Motley Moose – Archive

Since 2008 – Progress Through Politics

The Economy and The American Dream.

Driving to work in Charles Town, WV, this morning I stopped to pick up coffee at the drive-thru window of the Ranson Chic-Fil-A on Route 9. I don’t usually get my coffee at Chic-Fil-A… but there was such traffic at their drive in window I thought it must be pretty good.

Well, it wasn’t any different than the coffee at McDonald’s, Dunkin’ Donuts, Sheetz, or the counter at Needful Things (which, as it turns out, is all that remains of an old F.W. Woolworth lunch counter).

But it made me think about the economy and why I buy coffee in the morning when I used to get a breakfast.

Life has gotten tighter… I spend less. Chic-Fil-A is priced the same as their fast food competitors, so it’s no real deal. The people who talk to you on the speaker and who hand you your stuff are unusually nice in a very Christian sort of way… this, of course, is because it is the “born again” fast food chain (as I discovered 9 years ago when I was working in Texas) which is closed on Sundays (has been, their sign says, since 1946… the year I was born).

Which left me with the kind of American Dream that made me chuckle: Chic-Fil-A bought out by an atheist organization and opening on Sundays… creating new jobs and earning millions. The economy rebounds as a direct result.

The cows are dreaming this, too.

Under The LobsterScope – Note: New URL.

1 comment

  1. I am always an interested observer with the economy.

    Not just with the habits of my customers–and I have to say right now, if you’re thinking about opening a restaurant right now, just throw your money out the window and let it blow away. It’ll do more good for your neighbors, and it’ll save you a great deal of frustration and stress–but with wholesalers, warehouses, and marketing.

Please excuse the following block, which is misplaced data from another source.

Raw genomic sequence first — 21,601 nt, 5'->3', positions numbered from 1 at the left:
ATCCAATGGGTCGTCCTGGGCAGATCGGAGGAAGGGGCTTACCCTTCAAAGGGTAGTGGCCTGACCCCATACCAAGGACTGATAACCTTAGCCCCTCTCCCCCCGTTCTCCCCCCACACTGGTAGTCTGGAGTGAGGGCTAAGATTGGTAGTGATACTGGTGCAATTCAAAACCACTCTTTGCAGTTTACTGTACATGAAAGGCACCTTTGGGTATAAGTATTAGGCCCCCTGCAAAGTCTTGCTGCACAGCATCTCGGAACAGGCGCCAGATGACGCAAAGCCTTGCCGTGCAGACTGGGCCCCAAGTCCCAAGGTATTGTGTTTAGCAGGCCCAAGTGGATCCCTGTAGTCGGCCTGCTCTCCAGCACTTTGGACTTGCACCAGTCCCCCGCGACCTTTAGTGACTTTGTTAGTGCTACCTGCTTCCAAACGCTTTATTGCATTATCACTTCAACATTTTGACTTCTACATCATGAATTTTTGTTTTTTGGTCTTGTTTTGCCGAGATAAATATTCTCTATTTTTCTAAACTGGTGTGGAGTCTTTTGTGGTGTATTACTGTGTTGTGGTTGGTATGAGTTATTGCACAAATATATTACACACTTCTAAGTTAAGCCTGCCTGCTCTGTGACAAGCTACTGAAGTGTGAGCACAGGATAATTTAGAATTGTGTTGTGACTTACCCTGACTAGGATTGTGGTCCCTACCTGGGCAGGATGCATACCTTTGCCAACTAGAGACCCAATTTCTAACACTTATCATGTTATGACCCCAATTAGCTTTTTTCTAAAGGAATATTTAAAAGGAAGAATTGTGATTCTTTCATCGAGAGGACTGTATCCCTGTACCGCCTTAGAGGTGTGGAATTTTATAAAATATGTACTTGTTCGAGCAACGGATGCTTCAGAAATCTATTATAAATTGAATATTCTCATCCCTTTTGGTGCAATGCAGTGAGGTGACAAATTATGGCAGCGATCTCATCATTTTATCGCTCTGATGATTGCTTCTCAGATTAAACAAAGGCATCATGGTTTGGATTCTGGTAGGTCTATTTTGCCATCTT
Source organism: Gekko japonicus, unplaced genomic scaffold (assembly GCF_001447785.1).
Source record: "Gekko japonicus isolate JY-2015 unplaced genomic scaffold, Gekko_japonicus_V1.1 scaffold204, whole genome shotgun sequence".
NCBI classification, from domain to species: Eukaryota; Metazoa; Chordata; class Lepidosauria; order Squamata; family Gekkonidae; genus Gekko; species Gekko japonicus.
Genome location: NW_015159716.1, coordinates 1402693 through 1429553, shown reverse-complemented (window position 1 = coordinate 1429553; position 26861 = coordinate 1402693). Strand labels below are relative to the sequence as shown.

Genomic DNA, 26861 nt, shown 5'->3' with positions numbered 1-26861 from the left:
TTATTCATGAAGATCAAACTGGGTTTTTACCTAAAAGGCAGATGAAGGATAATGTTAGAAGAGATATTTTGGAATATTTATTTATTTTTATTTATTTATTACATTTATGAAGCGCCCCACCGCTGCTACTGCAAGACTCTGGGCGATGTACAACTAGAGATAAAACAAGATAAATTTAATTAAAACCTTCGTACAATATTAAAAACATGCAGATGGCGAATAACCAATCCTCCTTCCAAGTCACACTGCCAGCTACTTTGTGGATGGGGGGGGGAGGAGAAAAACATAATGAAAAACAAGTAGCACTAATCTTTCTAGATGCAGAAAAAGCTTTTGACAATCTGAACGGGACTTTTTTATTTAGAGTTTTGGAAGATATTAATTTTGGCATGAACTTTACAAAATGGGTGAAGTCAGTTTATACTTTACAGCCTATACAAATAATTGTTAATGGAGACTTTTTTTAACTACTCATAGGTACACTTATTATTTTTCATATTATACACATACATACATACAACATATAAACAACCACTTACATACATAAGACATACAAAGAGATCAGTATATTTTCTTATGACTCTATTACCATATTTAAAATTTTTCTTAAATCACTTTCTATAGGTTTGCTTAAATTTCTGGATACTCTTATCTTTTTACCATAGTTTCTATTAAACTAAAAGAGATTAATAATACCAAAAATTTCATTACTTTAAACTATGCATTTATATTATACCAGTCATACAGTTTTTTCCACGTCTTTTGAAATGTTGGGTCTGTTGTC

Now is a bad time to be running a high end concern. While elegant food is indeed its own reward, it’s hard to justify spending $400 to $600 on an amazing meal and wine.  Simpler is better as things get tight.  While there will always be some who support high end concerns–they aren’t doing as well as their owners hope. Most restaurants run about a 10-20% profit margin. More, if they rely on booze, but even then you have to sit on a fair amount of inventory.  While folks want quality, folks are moving more towards traditional fare.

    Traditional fare, and less extravagant fusion cuisines do well now. If you can provide bang for the buck–dinner and a show–then drive on.  Tiki bars do well, fusions of bars and arcades, sports bars, clubs with music and food. You have to increase your draw. Tough times is good for music, but it better be good. Now is not the time to invest in a poetry club…

    Currently still working for Glendale Arena–if you’re going to work with a sports team, they’d best win

    The guaranteed draw? Groceries.  People still need basics, and you provide that, you’ll do well. Part of the reason why Wallmart and the expanded Target stores that combine groceries and basic goods.  Now is a time when a lot of folks are going to lose their shirts. Bad or inefficient businesses are going to be flushed.  And oddly enough, because of the economy, folks are less inclined to use my services of folks like myself as consultants.  It’s an ugly cycle right now, but in the end, the better and stronger businesses will survive all this, and they’ll grow.  

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